“I knew that all students needed backpacks, so I got started from there,” she said.A portion of all sales is directed to a “Brilliant Black Boy” travel initiative that takes African American males to the Continent. Her last group to go to Ghana returned in mid-March after navigating international travel in the early days of the global pandemic. The reality of COVID-19 also “lit a fire under her,” she said, to do something to empower people in Ghana and provide colorful masks in African prints stateside.
“I knew that face masks were going to become something that everybody was going to need. I knew that if the African-print backpacks showed strength and pride, then the face masks would do the same thing. I contacted my manufacturer in Ghana two weeks after we got back,” Prince said. “We are allowing the artisans that we work with in Ghana, who are small business owners, to thrive. As Africa On My Back thrives, so do their businesses. They’re able to send their kids to school and make sure their families are taken care of.”
AfricanOnMyBack.com has been offering masks since April, which became the company’s highest grossing month to that point, Prince said. Customers across the United States have placed orders.
“It’s very expensive for me to bring over the backpacks because of the weight, but with the face masks, because they’re so light, the shipping isn’t an issue, so I got 1,500 off the top. After those ran out, I was able to activate people in the United States. It’s inexpensive to make them and you can make them faster than garments or backpacks,” she said.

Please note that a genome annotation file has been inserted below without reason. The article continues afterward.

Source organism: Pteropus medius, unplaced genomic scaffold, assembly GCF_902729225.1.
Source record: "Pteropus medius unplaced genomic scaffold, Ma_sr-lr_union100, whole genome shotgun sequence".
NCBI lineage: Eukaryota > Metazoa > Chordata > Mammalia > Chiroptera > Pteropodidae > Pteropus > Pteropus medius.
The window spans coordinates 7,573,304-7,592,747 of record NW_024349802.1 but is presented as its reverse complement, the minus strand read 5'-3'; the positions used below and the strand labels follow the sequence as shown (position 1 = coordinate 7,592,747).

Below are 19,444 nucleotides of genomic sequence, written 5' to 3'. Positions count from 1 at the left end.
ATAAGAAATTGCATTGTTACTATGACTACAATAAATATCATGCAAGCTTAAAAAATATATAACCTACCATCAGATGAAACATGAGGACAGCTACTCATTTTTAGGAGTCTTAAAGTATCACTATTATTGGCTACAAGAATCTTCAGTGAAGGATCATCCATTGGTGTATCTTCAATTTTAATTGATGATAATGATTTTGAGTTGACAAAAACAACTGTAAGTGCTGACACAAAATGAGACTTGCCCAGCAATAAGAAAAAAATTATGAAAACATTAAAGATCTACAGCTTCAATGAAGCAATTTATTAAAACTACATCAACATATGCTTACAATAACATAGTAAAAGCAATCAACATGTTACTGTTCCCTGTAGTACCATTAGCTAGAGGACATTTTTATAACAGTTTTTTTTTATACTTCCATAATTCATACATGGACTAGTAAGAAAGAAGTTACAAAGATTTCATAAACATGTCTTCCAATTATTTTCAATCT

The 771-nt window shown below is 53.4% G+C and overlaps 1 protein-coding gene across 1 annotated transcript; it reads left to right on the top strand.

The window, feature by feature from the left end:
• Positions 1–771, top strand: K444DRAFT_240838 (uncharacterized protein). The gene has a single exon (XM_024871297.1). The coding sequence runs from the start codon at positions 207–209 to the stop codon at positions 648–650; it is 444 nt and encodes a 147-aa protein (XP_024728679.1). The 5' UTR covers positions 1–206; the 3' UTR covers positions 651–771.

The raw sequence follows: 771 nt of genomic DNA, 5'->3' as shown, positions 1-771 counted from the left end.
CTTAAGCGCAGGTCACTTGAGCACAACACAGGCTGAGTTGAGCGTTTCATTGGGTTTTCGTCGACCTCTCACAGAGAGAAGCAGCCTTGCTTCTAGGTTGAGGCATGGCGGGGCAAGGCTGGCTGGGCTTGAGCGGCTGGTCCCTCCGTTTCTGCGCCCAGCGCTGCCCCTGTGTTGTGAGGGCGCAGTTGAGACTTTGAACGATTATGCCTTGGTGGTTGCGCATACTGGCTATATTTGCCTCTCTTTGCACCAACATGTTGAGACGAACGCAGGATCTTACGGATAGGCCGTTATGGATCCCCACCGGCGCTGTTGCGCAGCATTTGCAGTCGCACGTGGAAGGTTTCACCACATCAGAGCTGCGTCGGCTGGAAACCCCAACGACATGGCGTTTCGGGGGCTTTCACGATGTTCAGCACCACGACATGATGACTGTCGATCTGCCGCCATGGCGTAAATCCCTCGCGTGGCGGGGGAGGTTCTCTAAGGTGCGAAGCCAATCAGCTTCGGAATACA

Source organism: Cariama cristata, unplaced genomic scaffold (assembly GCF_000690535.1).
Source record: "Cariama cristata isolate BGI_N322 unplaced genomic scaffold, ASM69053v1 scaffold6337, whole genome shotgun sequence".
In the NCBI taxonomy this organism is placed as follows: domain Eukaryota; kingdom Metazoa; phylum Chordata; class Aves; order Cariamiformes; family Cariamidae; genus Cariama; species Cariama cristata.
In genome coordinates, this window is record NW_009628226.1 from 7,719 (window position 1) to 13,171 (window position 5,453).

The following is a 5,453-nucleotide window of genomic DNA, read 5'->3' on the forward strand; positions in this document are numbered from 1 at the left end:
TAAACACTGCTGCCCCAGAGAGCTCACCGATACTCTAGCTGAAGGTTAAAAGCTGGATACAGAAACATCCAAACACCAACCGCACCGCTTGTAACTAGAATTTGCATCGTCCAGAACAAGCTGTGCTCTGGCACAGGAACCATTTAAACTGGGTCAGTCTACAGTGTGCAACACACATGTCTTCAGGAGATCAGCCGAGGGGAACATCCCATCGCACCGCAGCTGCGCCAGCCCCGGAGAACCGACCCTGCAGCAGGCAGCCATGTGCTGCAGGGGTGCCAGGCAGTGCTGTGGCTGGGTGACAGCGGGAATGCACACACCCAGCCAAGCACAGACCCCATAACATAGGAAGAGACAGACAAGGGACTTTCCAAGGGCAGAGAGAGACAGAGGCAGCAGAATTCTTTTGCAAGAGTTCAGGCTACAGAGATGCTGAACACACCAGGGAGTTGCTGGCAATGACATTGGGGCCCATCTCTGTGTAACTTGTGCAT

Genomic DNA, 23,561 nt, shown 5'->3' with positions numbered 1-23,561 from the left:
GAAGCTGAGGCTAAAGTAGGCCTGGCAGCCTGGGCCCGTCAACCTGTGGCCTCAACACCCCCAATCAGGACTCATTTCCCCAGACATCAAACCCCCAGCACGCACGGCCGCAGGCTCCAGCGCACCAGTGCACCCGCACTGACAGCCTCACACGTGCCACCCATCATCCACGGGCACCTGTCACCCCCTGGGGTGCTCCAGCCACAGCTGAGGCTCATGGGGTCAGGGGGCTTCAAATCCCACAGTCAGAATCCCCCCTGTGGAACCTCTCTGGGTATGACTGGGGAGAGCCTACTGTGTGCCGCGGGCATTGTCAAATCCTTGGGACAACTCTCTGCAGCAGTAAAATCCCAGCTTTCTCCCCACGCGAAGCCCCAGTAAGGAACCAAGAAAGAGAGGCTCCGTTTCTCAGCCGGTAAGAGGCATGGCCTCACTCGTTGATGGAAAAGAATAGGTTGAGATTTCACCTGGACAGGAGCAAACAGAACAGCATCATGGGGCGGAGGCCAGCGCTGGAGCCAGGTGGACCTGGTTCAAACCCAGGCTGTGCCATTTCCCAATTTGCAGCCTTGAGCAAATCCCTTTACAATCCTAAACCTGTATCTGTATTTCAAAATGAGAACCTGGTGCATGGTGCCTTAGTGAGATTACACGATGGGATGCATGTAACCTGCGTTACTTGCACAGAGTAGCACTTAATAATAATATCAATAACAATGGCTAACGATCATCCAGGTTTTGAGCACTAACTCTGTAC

Face coverings for children are $12. Regular masks are $15. Masks with a filter pocket are $18.
“People need multiple masks,” Prince added. “I’ve had people who bought five and turned around and bought six more. If I have to wear a mask, I want to wear something stylish.”
Initially, the local need for masks was a call to action for Onyinyechi Brown, founder of Onyii & Co., which produces African-inspired apparel.
The Nigerian immigrant had been thinking about new revenue streams for the company even before COVID-19.
“One of my girlfriends in the medical field said: ‘We need masks.’ So, I started making masks to give away and that led to me working with volunteers at my church,” said Brown, who is a member of The R.O.C.K. World Outreach International in southeast Houston where Dr. Dana Carson is Senior Pastor and CEO. The church’s “We Care” initiative produces masks free of charge to front line medical personnel and other essential workers. (Visit http://therockwoi.com/we-care/ for more information about the effort.)
“We have sewing machines at the church and we were giving away masks strictly for medical professionals. I had all this fabric from previous seasons I was accumulating. It all came into place,” Brown said. “We were able to make thousands of masks. I made patterns. Some people would cut. Some people would sew. We posted on a website to come get masks and people would come. Then people asked: ‘How do I buy a mask?’”
The fashionista coordinated the church’s outreach effort for a month before she started selling masks on onyiiandco.com in mid-April. She hired a new cutter who delivers prepared fabric to nimble craftswomen who each assemble about 50 masks a day.
“They are talented seamstresses supporting their families in this pandemic,” Brown said. Most of her employees in Houston are Vietnamese and Mexican, while the ones in Nigeria are African. “I want to be able to take care of the women who support my business.”
The average price for an Onyii & Co. garment is about $300 and out of reach for many consumers.
“It’s nice to have people buying masks who say they can’t afford to buy Onyii & Co., but this is something they can afford to do – repeatedly. They don’t just order one. The average sale is almost $200,” she added.
The masks are $15 and come in male, female/teen, kids and toddler sizes. They are 100 percent cotton and washable. Each has a pocket for a filter.
“I’m grateful,” Brown said. “I get a lot of orders every single day.”
For more information click below.
Community Artists’ Collective: https://www.thecollective.org/community
Africa On My Back: https://www.africaonmyback.com
Onyii & Co.: https://onyiiandco.com
The R.O.C.K. World Outreach International “We Care” initiative: http://therockwoi.com/we-care/